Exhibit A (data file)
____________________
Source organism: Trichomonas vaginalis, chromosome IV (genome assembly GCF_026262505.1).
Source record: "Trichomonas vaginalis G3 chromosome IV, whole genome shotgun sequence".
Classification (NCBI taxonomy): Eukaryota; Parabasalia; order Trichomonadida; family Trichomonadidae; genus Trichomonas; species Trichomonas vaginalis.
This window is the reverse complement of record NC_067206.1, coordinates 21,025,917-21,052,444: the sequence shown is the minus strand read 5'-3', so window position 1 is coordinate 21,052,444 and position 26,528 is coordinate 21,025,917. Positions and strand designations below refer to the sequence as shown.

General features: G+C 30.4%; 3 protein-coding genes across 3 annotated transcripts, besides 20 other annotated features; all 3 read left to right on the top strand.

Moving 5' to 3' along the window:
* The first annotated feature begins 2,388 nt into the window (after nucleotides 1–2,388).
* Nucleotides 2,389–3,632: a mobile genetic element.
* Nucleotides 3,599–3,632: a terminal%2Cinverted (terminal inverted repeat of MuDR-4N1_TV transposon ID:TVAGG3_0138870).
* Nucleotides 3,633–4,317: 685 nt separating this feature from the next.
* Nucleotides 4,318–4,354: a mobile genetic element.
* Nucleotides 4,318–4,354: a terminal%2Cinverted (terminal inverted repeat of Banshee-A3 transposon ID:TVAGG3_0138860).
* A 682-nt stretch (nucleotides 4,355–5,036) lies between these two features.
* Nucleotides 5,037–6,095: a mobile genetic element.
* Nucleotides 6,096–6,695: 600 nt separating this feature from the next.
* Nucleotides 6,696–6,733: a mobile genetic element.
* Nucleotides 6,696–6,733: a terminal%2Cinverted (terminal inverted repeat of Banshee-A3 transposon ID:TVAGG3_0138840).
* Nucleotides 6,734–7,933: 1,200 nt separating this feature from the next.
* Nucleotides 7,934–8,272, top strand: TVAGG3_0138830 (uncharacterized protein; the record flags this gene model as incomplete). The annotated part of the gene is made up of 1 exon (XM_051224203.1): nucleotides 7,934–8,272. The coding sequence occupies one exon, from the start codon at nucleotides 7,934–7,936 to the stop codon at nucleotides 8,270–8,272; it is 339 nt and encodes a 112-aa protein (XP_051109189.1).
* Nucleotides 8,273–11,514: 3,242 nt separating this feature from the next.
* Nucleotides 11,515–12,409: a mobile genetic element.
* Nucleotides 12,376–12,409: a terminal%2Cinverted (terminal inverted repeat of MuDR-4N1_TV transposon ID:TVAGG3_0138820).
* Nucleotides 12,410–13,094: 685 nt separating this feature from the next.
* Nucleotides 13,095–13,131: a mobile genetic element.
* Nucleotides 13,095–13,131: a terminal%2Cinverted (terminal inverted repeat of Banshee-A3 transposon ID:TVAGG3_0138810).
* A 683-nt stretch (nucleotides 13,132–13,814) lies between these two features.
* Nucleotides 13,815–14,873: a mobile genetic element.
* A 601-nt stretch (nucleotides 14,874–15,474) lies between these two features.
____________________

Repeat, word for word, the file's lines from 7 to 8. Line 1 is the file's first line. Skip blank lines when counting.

* The first annotated feature begins 2,388 nt into the window (after nucleotides 1–2,388).
* Nucleotides 2,389–3,632: a mobile genetic element.